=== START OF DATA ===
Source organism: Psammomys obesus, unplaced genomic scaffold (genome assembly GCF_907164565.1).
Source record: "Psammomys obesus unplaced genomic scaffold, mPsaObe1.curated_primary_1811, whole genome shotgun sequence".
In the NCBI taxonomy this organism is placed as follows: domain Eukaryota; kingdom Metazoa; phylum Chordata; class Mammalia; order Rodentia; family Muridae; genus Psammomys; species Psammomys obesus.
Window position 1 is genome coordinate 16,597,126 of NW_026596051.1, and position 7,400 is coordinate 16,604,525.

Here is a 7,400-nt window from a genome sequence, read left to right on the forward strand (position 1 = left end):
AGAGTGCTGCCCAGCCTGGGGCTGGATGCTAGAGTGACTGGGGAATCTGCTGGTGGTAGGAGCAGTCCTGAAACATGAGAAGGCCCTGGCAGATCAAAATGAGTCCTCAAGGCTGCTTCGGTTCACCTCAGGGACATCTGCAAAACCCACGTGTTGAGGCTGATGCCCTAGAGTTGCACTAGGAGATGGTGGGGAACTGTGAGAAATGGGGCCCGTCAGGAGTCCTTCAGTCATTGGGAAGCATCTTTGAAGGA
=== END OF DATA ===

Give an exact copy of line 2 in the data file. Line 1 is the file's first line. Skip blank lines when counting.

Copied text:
Source record: "Psammomys obesus unplaced genomic scaffold, mPsaObe1.curated_primary_1811, whole genome shotgun sequence".